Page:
Objective: Clinical guidelines should provide a framework for managing patients hospitalized in intensive care units. Little is known about guideline compliance in real-life practice. To evaluate compliance rates for a large bundle of intensive care unit practice guidelines and determine factors associated with noncompliance to these guidelines.
Design, Setting, and Patients: A bundle of 13 clinical guidelines was elaborated by a group of senior physicians. Four external consultants validated the process. Then, a 1-day audit was performed at 66 participating adult intensive care units in 39 institutions by a group of 64 junior investigators supervised by senior intensivists. At the bedside, investigators collected data from 625 patients hospitalized in those units.
Interventions and Measurements: The eligibility and compliance rates were determined for each clinical recommendation. The rate of full compliance to each eligible clinical guideline was calculated. Mortality data were requested 28 days after the completion of the audit.
Main Results: The eligibility rate ranged from 11% (sepsis bundle) to 80% (identified closest relative). The median compliance rate was 75% (60–100), ranging from 24% (sedation monitoring) to 96% (identified closest relative and bacteriological sampling before initiating antibiotics). Our results showed that only 24% (20–27) of patients in our cohort received fully compliant care. The 28-day survival probability was .77 (.73–.80).
Conclusions: At the bedside, clinical guidelines are fully applied in 24% of patients. Our study underlines the need to both improve the process of implementation and become cognizant of excessive proliferation of clinical guidelines.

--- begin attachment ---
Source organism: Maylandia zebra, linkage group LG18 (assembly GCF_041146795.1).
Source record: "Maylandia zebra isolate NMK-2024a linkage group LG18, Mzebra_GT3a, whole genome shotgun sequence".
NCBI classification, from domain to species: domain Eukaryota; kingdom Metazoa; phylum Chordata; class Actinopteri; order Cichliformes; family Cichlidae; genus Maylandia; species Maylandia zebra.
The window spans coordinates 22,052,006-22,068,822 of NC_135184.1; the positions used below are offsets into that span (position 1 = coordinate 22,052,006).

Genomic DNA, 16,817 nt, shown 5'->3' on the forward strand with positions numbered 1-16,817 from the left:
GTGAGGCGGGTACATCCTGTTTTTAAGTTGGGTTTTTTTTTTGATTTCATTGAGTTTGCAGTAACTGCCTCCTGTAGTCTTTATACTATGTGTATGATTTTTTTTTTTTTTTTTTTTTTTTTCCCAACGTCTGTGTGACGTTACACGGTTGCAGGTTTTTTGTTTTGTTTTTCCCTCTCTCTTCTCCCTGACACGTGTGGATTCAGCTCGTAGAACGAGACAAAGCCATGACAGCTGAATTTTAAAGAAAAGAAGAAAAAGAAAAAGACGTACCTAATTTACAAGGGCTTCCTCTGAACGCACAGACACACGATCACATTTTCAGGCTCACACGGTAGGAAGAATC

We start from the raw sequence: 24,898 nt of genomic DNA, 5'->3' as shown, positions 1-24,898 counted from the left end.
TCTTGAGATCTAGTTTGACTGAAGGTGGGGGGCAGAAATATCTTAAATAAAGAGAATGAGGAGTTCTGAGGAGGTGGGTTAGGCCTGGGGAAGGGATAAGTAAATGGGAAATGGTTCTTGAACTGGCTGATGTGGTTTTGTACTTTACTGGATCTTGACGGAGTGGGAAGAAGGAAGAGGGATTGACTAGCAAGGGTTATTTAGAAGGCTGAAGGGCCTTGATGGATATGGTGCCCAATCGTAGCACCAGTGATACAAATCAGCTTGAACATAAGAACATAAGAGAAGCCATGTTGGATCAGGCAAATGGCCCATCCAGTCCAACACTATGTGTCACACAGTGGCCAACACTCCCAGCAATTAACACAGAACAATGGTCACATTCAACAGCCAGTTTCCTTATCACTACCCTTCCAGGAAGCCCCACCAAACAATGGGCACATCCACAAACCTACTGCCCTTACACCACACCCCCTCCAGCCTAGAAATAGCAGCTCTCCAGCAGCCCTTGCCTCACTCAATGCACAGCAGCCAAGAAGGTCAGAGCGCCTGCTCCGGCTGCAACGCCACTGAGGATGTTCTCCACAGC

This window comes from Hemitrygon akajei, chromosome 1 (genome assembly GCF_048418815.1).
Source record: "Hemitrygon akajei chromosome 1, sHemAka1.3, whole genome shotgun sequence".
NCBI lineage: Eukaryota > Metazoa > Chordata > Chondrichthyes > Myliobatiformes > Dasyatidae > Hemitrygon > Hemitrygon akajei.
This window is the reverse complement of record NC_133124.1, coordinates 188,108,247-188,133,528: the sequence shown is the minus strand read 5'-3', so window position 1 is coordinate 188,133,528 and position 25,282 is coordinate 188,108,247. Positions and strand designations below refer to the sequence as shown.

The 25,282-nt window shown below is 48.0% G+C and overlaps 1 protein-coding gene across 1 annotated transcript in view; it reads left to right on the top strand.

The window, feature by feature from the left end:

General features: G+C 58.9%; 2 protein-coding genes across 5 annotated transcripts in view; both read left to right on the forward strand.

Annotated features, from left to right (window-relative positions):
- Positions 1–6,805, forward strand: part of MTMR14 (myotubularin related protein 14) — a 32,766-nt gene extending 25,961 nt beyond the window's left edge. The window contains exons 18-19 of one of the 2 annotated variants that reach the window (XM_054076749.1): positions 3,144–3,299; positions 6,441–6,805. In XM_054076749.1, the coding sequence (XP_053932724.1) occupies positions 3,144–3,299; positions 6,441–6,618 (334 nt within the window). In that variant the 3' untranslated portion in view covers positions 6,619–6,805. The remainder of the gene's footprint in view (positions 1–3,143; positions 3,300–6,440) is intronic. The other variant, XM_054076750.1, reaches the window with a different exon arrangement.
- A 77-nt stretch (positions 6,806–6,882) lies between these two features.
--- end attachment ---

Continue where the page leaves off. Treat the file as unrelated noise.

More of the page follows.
From the Service d’Anesthésie et de Réanimation (ML, BR, CM), Hôpital Nord, Aix-Marseille Univ, Marseille, France; Service de Biostatistiques, Epidémiologie, Santé Publique et Information Médicale (SA, PF-P), Groupe Hospitalo-Universitaire Caremeau, Centre Hospitalier Universitaire de Nîmes, Nîmes, France; Service d’Anesthésie et de Réanimation (BA), Hôpital de la Croix Rousse, Lyon, France; Service d’Anesthésie Réanimation (J-MC), Hôpital Hôtel Dieu, Clermont-Ferrand, France; Service d’Anesthésie Réanimation A (SJ), CHU Saint Eloi, Montpellier, France; and Division Anesthésie Réanimation Douleur Urgences (J-YL), Groupe Hospitalo-Universitaire Caremeau, Centre Hospitalier Universitaire de Nîmes, Nîmes, France.
*See also p. 3317.
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Members of the AzuRéa Group are listed in Appendix 2.
This work was funded by the “Division Anesthésie Réanimation Douleur Urgences,” Groupe Hospitalo-Universitaire Caremeau, Centre Hospitalier Universitaire de Nîmes, Nîmes, France.
Portions of this work were presented at the Annual Meeting of the French Society of Anesthesiology and Critical Care Medicine, September 22, 2010.
Drs. Allaouchiche, Constantin, Lefrant, Leone, and Jaber conceived and designed the study. Drs. Lefrant, Leone, and Ragonnet performed the investigation. Mr. Alonso and Drs. Lefrant, Leone, Fabbro-Peray, and Ragonnet contributed analysis tool. Drs. Allaouchiche, Constantin, Lefrant, Leone, Martin, Fabbro-Peray, and Jaber analyzed the data. Drs. Lefrant, Leone, Martin, Fabbro-Peray, and Ragonnet wrote the article. Dr. Fabbro-Peray has full access to original data.
The authors have not disclosed any potential conflicts of interest.
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